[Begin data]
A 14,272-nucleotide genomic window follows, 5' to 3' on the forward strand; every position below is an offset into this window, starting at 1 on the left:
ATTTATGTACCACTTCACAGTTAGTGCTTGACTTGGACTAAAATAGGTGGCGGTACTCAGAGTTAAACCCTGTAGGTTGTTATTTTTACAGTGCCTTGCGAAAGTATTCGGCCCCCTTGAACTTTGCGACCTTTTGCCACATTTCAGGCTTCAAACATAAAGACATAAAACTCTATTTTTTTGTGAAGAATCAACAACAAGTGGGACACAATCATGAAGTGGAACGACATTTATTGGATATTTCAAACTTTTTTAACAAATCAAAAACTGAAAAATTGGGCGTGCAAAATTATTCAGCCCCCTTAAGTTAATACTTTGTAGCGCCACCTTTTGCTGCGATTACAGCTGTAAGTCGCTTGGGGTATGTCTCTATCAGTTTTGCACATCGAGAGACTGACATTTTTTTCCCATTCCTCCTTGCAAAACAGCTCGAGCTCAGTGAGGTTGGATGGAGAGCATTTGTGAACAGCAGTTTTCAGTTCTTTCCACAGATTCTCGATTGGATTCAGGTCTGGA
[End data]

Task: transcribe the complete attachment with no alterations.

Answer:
A 14,272-nucleotide genomic window follows, 5' to 3' on the forward strand; every position below is an offset into this window, starting at 1 on the left:
ATTTATGTACCACTTCACAGTTAGTGCTTGACTTGGACTAAAATAGGTGGCGGTACTCAGAGTTAAACCCTGTAGGTTGTTATTTTTACAGTGCCTTGCGAAAGTATTCGGCCCCCTTGAACTTTGCGACCTTTTGCCACATTTCAGGCTTCAAACATAAAGACATAAAACTCTATTTTTTTGTGAAGAATCAACAACAAGTGGGACACAATCATGAAGTGGAACGACATTTATTGGATATTTCAAACTTTTTTAACAAATCAAAAACTGAAAAATTGGGCGTGCAAAATTATTCAGCCCCCTTAAGTTAATACTTTGTAGCGCCACCTTTTGCTGCGATTACAGCTGTAAGTCGCTTGGGGTATGTCTCTATCAGTTTTGCACATCGAGAGACTGACATTTTTTTCCCATTCCTCCTTGCAAAACAGCTCGAGCTCAGTGAGGTTGGATGGAGAGCATTTGTGAACAGCAGTTTTCAGTTCTTTCCACAGATTCTCGATTGGATTCAGGTCTGGA